Brand Extension 101
When I put out a call for subjects you’d like me to cover in this blog, one of the first was for something on brand extension (thanks to James Butcher for the suggestion!). I’m going to cover a little about the considerations of brand extension, and give a bit of a 101 for anyone wrestling with this in their portfolio.
Hold up, Nicky – what is brand extension?
A brand extension is when you take an existing, established brand and apply it to a new product or service. It’s normally done to reach a new demographic, refresh brand perception, or expand the customer base & market – almost exclusively with the aim of increased revenue.
Who does this?
There are examples of this everywhere you look; Nature Reviews, Guardian Labs, Uber Eats, Cherry Coke, Virgin… Well, Virgin’s brand (over)extensions now cover space travel, so take your pick! I led the project at Nature Portfolio to review and organise the brand architecture and create a strategy around brand extension, so trust me when I say it’s really useful to think about this ahead of time, and to future-proof your decisions. A robust strategy for extension will save a lot of headaches down the line trying to unpick a complex portfolio (and what publishing house can say they don’t have complex portfolios? Anyone?).
Publishing activity has expanded rapidly into “commercial” or non-publishing revenue lines; branded content, advertorials, sponsored supplements, training, events… It’s incredibly important to understand the link back to your core brand and how these new areas impact it (especially when thinking about independent, peer-reviewed, trusted content like that in Nature).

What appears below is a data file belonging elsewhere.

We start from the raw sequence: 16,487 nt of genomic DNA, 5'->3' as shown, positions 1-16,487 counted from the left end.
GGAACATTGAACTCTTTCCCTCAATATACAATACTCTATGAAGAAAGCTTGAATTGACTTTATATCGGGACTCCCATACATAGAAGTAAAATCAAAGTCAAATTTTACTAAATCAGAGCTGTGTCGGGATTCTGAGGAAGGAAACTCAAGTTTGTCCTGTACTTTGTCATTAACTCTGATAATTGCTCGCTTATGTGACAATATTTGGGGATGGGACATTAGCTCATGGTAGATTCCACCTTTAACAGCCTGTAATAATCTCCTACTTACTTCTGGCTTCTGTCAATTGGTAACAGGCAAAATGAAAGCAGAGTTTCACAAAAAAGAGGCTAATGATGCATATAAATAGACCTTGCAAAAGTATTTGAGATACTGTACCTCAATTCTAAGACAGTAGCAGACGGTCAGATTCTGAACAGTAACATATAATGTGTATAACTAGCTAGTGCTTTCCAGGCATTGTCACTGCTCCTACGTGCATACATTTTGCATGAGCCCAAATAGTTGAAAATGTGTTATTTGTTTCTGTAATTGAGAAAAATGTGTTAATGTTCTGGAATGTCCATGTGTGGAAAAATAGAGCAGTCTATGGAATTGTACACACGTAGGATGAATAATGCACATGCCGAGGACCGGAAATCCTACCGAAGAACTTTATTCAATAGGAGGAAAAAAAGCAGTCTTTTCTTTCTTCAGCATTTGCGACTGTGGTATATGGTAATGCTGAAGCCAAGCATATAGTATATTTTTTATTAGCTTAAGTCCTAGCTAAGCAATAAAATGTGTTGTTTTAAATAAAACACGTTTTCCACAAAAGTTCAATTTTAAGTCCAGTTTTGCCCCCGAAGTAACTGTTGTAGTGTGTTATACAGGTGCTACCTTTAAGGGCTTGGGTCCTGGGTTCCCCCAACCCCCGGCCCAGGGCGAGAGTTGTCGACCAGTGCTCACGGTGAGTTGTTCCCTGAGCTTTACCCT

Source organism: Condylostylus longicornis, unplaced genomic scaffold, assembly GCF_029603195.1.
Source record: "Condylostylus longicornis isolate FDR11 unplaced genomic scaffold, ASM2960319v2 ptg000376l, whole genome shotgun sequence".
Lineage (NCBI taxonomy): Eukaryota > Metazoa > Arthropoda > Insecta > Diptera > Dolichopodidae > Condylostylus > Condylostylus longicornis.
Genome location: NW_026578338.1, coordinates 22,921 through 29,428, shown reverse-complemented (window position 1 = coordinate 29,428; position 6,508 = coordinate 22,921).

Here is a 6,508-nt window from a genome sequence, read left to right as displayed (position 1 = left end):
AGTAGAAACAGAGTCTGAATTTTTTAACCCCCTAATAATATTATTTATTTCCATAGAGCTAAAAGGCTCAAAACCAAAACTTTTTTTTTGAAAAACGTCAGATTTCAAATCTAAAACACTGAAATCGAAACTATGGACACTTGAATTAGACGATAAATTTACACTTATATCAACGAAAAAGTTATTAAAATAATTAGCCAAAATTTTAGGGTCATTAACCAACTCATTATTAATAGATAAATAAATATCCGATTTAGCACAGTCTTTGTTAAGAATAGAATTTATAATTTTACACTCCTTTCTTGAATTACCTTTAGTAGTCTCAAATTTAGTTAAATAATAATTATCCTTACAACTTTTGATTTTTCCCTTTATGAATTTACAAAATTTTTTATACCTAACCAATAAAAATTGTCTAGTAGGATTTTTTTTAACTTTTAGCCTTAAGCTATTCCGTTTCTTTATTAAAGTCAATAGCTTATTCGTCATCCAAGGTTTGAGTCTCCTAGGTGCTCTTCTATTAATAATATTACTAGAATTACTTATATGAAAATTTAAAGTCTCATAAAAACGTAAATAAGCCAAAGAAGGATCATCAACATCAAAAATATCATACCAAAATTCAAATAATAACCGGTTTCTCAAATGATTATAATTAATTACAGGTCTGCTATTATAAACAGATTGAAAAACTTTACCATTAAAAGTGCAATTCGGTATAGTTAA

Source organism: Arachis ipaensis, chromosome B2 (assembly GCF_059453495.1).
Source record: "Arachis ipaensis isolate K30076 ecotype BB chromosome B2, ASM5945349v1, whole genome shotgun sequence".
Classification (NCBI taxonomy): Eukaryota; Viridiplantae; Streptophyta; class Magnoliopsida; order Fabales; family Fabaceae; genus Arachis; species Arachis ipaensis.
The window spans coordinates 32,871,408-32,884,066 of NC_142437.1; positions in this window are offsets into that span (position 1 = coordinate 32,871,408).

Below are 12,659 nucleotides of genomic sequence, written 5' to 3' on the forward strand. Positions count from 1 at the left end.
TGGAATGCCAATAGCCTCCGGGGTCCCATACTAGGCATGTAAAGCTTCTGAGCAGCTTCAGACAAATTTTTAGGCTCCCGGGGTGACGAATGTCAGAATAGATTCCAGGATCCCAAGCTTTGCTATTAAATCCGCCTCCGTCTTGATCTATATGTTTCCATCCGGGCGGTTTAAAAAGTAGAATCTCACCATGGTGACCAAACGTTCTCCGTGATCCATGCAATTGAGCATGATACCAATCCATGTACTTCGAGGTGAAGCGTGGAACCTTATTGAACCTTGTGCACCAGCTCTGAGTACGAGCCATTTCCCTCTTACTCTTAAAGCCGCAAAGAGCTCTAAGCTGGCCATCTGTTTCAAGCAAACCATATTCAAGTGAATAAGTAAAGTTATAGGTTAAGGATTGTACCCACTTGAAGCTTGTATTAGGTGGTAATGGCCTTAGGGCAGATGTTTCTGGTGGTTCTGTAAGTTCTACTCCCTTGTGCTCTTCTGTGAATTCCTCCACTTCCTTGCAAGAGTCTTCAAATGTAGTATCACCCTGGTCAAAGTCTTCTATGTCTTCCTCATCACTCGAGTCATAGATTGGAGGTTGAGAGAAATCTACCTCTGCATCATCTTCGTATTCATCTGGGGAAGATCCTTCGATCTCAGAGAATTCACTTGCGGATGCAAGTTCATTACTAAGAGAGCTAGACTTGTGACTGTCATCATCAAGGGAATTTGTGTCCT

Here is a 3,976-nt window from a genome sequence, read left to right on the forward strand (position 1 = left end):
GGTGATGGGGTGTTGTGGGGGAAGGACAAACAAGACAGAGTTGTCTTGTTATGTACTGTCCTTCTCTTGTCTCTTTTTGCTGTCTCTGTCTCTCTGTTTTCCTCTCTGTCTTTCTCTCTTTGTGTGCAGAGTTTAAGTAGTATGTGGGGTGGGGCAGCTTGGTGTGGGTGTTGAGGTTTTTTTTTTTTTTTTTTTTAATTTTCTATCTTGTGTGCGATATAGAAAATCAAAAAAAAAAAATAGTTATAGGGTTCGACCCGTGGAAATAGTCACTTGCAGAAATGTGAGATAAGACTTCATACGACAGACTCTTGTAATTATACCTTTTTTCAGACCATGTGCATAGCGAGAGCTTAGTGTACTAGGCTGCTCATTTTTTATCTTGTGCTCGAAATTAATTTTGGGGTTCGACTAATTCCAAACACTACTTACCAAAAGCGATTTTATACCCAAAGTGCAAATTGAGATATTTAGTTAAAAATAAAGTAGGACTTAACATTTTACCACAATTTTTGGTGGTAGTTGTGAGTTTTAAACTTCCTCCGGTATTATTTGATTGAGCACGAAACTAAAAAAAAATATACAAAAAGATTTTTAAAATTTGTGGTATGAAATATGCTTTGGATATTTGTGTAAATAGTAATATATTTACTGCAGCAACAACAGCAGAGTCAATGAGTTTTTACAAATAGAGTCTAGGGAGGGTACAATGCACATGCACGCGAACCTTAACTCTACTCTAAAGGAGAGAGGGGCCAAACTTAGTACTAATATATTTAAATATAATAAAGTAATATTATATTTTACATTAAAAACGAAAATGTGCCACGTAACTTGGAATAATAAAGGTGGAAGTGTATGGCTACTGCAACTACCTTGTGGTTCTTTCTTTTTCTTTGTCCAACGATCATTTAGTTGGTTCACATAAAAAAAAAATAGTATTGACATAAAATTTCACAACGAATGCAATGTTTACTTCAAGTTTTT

Although it can feel like a quick way to expand a business and grow revenue, there are risks involved, and it’s wise to consider the following before you launch something new.
Things to consider before a brand extension:
Assess the strength and recognition of your current brand. A strong brand can make it easier to enter new markets or launch new products, as consumers already trust the brand.
Ensure that the new product or market you’re considering for extension is relevant to your existing brand and target audience. There should be a logical connection or perceived benefit for consumers.
How does this fit into your brand architecture? Your governance structure? How will it tie in to the visual identity of your core brand? If the new products and services don’t carry the same promise/value to your customers, should they carry the name? How can you make any difference clear so market expectation is clear?
Maintain consistency in brand messaging, values (here I go again!), and quality across the original and extended products or markets. Inconsistencies can confuse consumers and weaken the brand.
Consumer Perception & Competitive Analysis
Alongside market research on the potential demand for the new product/service, make sure you ask customers about the impact on your existing brand. Will it enhance or dilute your brand image?
Consider the potential risks and challenges. Will a failed extension harm your core brand? What could that look like – is it worth the risk?
Evaluate whether your brand is strong enough to support the new venture. If your core business is struggling, a brand extension may not be the best strategy and it might be time to review why your current brand isn’t resonating in your market. Back to the Mission, Vision and Values, I’m afraid!
If you’re considering licensing your brand to another company for extension, carefully choose partners that align with your brand values and quality standards and make sure you add safeguards which might include anything from quality control workflows and marketing oversight to legal protection and exit strategies.
Brand extension can be a powerful growth strategy when executed thoughtfully, but it carries risks. If I can help you to unpick a portfolio that’s grown rapidly and create some order and strategy, or if you are mulling over a brand extension and need some advice, please get in touch.